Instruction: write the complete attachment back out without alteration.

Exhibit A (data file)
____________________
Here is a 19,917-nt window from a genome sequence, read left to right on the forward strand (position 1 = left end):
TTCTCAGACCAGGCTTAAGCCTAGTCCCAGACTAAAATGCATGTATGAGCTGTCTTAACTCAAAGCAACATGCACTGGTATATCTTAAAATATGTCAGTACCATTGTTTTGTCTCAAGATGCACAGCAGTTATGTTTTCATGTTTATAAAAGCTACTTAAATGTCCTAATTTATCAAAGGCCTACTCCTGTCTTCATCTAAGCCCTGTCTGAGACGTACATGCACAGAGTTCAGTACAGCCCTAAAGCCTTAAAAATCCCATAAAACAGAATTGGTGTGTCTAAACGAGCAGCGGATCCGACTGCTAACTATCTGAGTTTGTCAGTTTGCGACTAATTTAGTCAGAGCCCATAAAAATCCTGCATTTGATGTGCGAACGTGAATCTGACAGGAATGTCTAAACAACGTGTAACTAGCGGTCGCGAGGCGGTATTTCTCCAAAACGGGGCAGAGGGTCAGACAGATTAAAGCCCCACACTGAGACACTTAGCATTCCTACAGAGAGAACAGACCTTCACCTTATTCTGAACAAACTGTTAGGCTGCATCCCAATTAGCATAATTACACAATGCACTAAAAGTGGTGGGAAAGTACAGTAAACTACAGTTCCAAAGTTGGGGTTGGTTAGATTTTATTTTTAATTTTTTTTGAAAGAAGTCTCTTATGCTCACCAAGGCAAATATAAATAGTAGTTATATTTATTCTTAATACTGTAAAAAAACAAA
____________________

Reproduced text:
Here is a 19,917-nt window from a genome sequence, read left to right on the forward strand (position 1 = left end):
TTCTCAGACCAGGCTTAAGCCTAGTCCCAGACTAAAATGCATGTATGAGCTGTCTTAACTCAAAGCAACATGCACTGGTATATCTTAAAATATGTCAGTACCATTGTTTTGTCTCAAGATGCACAGCAGTTATGTTTTCATGTTTATAAAAGCTACTTAAATGTCCTAATTTATCAAAGGCCTACTCCTGTCTTCATCTAAGCCCTGTCTGAGACGTACATGCACAGAGTTCAGTACAGCCCTAAAGCCTTAAAAATCCCATAAAACAGAATTGGTGTGTCTAAACGAGCAGCGGATCCGACTGCTAACTATCTGAGTTTGTCAGTTTGCGACTAATTTAGTCAGAGCCCATAAAAATCCTGCATTTGATGTGCGAACGTGAATCTGACAGGAATGTCTAAACAACGTGTAACTAGCGGTCGCGAGGCGGTATTTCTCCAAAACGGGGCAGAGGGTCAGACAGATTAAAGCCCCACACTGAGACACTTAGCATTCCTACAGAGAGAACAGACCTTCACCTTATTCTGAACAAACTGTTAGGCTGCATCCCAATTAGCATAATTACACAATGCACTAAAAGTGGTGGGAAAGTACAGTAAACTACAGTTCCAAAGTTGGGGTTGGTTAGATTTTATTTTTAATTTTTTTTGAAAGAAGTCTCTTATGCTCACCAAGGCAAATATAAATAGTAGTTATATTTATTCTTAATACTGTAAAAAAACAAA